Hot Vias

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New for December 2020. Trade studies on how to package MMIC chips for millimeter-wave will continue into the coming decades. One thing for sure is that RF wirebonds need to be replaced with something with less inductance and radiation. Hot vias are a possibility.  Bumped flip chip is another.

Hot vias are implemented in MMIC processes to route signals to the chip backside, as opposed to ground vias (which are "cold"). This topic seems to be trending as designers try to cope with wirebond inductance in millimeter-wave designs.

The inductance of a via hole is way less than that of a wirebond, see this page on wirebond inductance and attenuation.  That is the principal attraction to hot vias,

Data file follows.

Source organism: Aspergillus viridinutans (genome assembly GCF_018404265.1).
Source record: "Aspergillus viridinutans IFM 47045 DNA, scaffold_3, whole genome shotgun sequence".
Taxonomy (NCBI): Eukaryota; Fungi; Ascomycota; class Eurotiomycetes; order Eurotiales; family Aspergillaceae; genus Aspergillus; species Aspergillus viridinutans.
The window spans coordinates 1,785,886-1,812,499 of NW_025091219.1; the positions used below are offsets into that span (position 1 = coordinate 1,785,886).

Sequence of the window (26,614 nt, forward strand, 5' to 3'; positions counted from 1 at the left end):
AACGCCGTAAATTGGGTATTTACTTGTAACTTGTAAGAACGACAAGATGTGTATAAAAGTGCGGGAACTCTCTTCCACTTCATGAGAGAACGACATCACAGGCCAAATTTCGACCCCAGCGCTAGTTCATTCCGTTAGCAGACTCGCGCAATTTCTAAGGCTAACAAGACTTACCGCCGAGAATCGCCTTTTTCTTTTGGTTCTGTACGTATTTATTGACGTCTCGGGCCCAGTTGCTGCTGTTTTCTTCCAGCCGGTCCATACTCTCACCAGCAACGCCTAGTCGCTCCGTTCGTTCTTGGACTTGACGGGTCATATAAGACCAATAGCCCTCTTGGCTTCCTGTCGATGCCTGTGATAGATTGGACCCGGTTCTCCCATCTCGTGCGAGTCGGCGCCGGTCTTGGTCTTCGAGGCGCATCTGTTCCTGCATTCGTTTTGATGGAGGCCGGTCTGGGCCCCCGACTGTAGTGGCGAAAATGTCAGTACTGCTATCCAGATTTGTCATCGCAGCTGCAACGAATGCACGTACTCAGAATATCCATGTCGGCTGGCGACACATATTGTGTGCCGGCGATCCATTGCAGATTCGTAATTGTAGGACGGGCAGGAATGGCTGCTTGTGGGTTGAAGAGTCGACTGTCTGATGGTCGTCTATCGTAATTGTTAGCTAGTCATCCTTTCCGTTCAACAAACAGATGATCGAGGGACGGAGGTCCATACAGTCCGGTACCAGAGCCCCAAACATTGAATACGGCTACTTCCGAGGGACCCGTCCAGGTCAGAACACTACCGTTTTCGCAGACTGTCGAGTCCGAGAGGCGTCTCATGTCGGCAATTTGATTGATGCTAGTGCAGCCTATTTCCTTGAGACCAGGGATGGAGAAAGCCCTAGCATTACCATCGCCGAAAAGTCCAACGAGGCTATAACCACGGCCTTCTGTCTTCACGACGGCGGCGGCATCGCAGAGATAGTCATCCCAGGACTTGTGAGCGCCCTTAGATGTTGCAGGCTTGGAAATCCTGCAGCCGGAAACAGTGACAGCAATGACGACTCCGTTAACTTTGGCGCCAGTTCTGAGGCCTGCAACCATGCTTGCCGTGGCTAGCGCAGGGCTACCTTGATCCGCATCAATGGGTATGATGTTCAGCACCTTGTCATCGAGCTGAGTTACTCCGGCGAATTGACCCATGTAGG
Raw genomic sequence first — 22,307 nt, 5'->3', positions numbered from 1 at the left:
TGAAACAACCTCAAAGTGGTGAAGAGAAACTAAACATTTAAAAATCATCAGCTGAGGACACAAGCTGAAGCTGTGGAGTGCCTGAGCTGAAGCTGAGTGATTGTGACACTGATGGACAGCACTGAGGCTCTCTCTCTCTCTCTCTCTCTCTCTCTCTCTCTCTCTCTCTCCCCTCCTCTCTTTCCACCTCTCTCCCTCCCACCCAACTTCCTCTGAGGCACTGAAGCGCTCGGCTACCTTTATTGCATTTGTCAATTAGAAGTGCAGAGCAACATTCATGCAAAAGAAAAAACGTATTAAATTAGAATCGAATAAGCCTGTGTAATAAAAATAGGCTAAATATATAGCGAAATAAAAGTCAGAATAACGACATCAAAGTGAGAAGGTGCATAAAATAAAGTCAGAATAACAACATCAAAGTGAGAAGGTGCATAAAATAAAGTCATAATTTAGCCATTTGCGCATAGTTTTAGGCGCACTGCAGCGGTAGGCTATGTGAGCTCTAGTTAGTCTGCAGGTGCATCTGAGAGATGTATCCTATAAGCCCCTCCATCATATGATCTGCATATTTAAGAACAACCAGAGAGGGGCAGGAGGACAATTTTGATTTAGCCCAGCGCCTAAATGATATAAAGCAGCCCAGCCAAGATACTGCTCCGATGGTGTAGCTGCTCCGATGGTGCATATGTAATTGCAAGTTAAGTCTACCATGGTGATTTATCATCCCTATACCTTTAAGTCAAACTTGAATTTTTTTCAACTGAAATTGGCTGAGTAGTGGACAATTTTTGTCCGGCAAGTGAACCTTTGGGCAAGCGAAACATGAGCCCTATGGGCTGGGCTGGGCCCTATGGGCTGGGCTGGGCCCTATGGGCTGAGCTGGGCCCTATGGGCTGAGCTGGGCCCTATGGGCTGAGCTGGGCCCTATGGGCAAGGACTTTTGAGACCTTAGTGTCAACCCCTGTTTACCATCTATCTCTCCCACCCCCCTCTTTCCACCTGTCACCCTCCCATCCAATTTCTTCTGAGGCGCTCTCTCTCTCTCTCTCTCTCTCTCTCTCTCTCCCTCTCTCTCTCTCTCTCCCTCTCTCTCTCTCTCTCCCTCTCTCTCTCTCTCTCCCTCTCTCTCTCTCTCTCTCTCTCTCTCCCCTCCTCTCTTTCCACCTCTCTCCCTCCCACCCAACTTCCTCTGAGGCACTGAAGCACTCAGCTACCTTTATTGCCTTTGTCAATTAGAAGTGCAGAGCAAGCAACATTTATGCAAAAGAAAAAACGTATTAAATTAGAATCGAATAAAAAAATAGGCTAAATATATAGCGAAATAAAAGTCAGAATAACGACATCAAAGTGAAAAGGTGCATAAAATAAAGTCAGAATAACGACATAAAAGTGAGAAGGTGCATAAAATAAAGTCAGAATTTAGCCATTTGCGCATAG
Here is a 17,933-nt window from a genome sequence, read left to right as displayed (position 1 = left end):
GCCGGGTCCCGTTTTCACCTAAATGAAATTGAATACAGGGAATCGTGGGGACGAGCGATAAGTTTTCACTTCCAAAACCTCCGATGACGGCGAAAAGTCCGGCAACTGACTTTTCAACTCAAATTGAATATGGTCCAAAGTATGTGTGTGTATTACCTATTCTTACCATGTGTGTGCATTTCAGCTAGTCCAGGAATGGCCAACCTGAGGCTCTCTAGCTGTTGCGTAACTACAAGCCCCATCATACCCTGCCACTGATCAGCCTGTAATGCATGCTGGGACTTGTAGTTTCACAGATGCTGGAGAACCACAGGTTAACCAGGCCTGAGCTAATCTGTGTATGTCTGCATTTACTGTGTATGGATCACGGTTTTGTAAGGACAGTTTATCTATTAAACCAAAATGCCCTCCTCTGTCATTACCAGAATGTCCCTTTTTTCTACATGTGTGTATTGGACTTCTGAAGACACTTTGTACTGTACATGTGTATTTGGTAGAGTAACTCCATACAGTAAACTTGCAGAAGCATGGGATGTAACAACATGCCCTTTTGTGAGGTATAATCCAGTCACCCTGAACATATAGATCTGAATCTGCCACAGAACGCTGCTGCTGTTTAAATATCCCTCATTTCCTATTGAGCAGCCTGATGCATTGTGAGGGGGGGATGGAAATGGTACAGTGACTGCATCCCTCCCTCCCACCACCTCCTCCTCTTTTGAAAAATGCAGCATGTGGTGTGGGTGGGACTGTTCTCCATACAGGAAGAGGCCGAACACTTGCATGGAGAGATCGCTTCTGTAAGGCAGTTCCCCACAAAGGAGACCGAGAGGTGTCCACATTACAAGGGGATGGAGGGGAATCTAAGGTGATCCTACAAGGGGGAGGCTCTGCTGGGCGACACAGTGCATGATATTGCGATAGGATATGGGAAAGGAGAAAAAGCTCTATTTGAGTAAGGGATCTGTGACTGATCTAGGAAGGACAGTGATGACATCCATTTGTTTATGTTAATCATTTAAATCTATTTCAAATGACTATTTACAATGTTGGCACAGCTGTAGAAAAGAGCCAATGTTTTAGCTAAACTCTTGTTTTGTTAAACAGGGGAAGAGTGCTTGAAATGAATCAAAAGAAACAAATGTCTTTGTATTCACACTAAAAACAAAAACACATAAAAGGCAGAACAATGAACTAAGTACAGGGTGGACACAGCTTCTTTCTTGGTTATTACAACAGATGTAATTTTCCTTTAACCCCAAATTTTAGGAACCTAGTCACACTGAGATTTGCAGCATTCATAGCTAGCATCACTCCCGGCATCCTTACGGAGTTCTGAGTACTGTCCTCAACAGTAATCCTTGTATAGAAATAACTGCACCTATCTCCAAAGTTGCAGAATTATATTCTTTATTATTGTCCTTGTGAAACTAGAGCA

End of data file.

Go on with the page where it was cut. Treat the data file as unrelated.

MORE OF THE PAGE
Here's a page on via hole inductance

What are the downsides to hot vias?

  1. You will need to pattern the attachment media (epoxy, or solder)., A solder bubble in the worng place will cost you an entire assembly.
  2. the substrate you attach it to will set the maximum dissipation.  Chances are that it won't have anywhere near as good thermal conductivity compared to a copper-moly tab.

This is not a new idea. It was patented back in 2001 by Lampen, Setzko, Kazior (a Darpa progam manager since July 2020), Kizner and Wendler at Raytheon: US Patent # 6,175,287 B1. "Direct backside interconnect for multiple chip assemblies"


Author : Unknown Editor